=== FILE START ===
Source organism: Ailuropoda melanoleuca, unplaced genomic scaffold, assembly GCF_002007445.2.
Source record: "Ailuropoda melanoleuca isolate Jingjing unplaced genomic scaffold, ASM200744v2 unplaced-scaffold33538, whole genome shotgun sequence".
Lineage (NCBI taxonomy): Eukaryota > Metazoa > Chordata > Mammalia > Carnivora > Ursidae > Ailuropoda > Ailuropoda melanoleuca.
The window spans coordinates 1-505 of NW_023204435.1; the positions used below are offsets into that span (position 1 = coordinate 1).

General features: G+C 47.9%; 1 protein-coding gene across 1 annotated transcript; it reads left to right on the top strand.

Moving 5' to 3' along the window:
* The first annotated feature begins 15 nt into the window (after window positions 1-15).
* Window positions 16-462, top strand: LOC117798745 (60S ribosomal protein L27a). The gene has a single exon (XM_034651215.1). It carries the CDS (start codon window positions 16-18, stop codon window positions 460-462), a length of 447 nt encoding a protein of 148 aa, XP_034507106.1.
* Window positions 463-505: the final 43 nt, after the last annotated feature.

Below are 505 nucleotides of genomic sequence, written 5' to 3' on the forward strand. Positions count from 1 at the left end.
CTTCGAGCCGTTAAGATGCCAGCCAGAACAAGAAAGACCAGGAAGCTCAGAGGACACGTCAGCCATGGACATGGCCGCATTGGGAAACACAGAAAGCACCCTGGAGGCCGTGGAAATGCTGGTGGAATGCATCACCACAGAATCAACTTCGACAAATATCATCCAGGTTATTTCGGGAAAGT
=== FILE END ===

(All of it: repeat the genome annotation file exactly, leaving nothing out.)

Source organism: Ailuropoda melanoleuca, unplaced genomic scaffold, assembly GCF_002007445.2.
Source record: "Ailuropoda melanoleuca isolate Jingjing unplaced genomic scaffold, ASM200744v2 unplaced-scaffold33538, whole genome shotgun sequence".
Lineage (NCBI taxonomy): Eukaryota > Metazoa > Chordata > Mammalia > Carnivora > Ursidae > Ailuropoda > Ailuropoda melanoleuca.
The window spans coordinates 1-505 of NW_023204435.1; the positions used below are offsets into that span (position 1 = coordinate 1).

General features: G+C 47.9%; 1 protein-coding gene across 1 annotated transcript; it reads left to right on the top strand.

Moving 5' to 3' along the window:
* The first annotated feature begins 15 nt into the window (after window positions 1-15).
* Window positions 16-462, top strand: LOC117798745 (60S ribosomal protein L27a). The gene has a single exon (XM_034651215.1). It carries the CDS (start codon window positions 16-18, stop codon window positions 460-462), a length of 447 nt encoding a protein of 148 aa, XP_034507106.1.
* Window positions 463-505: the final 43 nt, after the last annotated feature.

Below are 505 nucleotides of genomic sequence, written 5' to 3' on the forward strand. Positions count from 1 at the left end.
CTTCGAGCCGTTAAGATGCCAGCCAGAACAAGAAAGACCAGGAAGCTCAGAGGACACGTCAGCCATGGACATGGCCGCATTGGGAAACACAGAAAGCACCCTGGAGGCCGTGGAAATGCTGGTGGAATGCATCACCACAGAATCAACTTCGACAAATATCATCCAGGTTATTTCGGGAAAGT